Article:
Living a Fantasy

by Taffy Cannon

I live every reader’s fantasy, every week of my life.

I run a bookstore that turns a $100,000 annual profit.

Even better, it’s risk free and tax-free.  The space is provided, the stock is donated and the labor force is volunteers.  I’d have to be a dithering idiot  not to make a success out of it.  The only catch is that all the money goes to the library, but that’s what I signed on for.  Since the Library Friends Bookstore first opened in 1999 (way back in the 20th century) managing its operations has been one of the mainstays of my life.

I know a lot of booksellers currently in the business, and I’ve known many others whose independent stores weren’t able to meet the economic challenges of big box discounting and online no-sales-taxing.  Without exception, these people were compelled into the business because of a love of the printed word and a desire to share that passion with others.

I came in through the back door, though I share those attributes.

For the past three decades, I’ve been deeply involved in Library Friends organizations and the sale of secondhand books.  In the beginning, those sales were outdoor affairs on overburdened tables, with frantic customers scooping up boxfuls of precious finds.  My daughter, who attended her first sale when she was three months old, always loved the part where the adults came running in, swinging sharpened elbows, empty boxes dangling from both hands.

Then in 1999 our library opened a big new building with a dedicated bookstore, and somebody needed to set it up.  Oh darn.

Nobody had consulted us about fitting it out, and some of the choices made on our behalf were a bit bizarre.  The checkout desk took up a quarter of our already-limited square footage, with a couple enormous chairs behind it.  A band of magazine display shelving ran around the entire circumference of the store at waist level.  Our work/storage area had lots of shelves but no work tables.  Also, though I didn’t notice right away, the workroom had no ventilation.  And for some reason we’ve never been able to control our store temperatures, which range from Antarctic blizzard to Brooklyn pizza oven.

No problem.  I switched out the shelving to put all the magazines together (what a concept!), got the desk scaled down, and kept the chairs, which were comfortable and have actually held up better than anything else in the store.  I kept the chair in the workroom, too, even though it’s ridiculously out of scale for the space.  When I want to sit down back there, that’s exactly what I have in mind.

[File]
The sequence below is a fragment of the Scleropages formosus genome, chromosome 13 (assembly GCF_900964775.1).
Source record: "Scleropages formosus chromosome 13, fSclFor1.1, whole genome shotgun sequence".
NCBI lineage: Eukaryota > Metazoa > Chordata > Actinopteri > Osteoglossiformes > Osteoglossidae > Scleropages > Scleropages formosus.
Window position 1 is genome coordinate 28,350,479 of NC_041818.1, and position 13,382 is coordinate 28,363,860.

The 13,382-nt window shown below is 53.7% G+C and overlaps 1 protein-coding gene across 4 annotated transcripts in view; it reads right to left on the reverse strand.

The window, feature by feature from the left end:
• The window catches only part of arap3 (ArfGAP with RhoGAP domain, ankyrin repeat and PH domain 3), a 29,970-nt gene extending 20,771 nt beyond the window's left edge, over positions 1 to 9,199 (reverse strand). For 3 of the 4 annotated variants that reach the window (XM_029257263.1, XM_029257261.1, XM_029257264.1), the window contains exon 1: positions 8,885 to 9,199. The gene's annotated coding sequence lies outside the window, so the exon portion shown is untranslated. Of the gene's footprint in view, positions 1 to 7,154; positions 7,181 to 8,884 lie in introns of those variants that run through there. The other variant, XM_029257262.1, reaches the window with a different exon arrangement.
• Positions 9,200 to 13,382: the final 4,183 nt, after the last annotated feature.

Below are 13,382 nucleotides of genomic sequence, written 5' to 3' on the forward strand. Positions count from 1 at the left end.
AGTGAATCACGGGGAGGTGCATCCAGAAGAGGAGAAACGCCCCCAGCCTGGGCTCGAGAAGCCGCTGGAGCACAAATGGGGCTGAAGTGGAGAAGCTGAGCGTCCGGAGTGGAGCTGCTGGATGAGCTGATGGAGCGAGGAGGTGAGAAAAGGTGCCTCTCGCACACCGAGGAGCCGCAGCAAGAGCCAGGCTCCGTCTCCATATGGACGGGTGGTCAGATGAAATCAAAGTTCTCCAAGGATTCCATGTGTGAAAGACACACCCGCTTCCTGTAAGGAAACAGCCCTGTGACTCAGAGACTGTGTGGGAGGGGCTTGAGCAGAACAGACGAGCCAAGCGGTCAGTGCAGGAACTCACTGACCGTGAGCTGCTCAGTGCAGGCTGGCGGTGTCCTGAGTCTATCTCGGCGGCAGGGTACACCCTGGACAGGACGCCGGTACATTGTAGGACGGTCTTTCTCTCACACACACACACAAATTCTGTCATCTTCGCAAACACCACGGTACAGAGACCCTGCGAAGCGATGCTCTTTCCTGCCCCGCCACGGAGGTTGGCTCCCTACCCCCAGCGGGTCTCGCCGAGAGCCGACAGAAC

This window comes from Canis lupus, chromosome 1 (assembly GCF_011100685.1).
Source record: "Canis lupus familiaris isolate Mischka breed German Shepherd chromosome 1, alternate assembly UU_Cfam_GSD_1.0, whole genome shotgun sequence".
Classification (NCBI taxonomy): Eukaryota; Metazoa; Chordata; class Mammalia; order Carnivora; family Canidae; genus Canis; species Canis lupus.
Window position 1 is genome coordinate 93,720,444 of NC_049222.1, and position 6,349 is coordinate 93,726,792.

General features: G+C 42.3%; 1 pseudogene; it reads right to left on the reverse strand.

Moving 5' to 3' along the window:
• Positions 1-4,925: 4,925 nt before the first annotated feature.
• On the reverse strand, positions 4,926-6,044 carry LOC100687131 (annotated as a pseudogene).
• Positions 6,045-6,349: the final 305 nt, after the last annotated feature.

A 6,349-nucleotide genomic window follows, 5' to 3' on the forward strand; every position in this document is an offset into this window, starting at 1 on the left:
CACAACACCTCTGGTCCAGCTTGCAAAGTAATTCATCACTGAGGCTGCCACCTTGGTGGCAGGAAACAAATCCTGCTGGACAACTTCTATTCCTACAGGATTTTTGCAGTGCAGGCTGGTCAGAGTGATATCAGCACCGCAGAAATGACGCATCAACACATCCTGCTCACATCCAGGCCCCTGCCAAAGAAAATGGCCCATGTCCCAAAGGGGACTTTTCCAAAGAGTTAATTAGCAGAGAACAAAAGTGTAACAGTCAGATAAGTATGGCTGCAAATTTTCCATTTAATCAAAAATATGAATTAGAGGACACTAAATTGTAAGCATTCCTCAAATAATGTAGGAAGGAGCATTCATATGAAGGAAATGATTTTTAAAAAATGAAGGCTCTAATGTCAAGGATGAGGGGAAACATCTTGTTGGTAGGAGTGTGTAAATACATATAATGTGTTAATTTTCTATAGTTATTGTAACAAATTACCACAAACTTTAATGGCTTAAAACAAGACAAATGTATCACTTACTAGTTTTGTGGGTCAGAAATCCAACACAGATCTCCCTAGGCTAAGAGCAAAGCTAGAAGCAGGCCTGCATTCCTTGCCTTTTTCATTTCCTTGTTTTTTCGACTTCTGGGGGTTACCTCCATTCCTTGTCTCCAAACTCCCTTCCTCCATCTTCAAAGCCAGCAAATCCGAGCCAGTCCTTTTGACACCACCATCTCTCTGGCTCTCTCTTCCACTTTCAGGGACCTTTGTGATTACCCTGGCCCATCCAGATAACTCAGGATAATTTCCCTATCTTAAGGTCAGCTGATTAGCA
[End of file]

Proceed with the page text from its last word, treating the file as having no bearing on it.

Our workroom is long and narrow, with an odd little dogleg off one end, and you need to be really close friends if two folks intend to work in one end at the same time.  Our limited shelf space means we have to price everything to move, so very few items cost more than $2.50 and three large carts of recent bestsellers sell at a buck apiece.  We’ve been blessed with great volunteers and volunteer coordinators, and year after year, the doors stay open for nearly forty hours a week.  Many of our volunteers are still in the original shifts they signed up for in 1999.

In many ways we are like any other secondhand bookstore, though our nonprofit status is intentional and we have no cat.

Our stock varies with the vicissitudes of donations, and comes in sufficient quantity that library staff and additional volunteers do the preliminary sorting and boxing.  Anything that can go right on the library shelves does. It makes no sense for us to sell a current bestseller for $3.00 so the library can apply that to a twenty-buck shelf copy.  But beyond that, we’ll sell pretty much anything in the media family: books, magazines, DVDs, audio books, CDs, puzzles.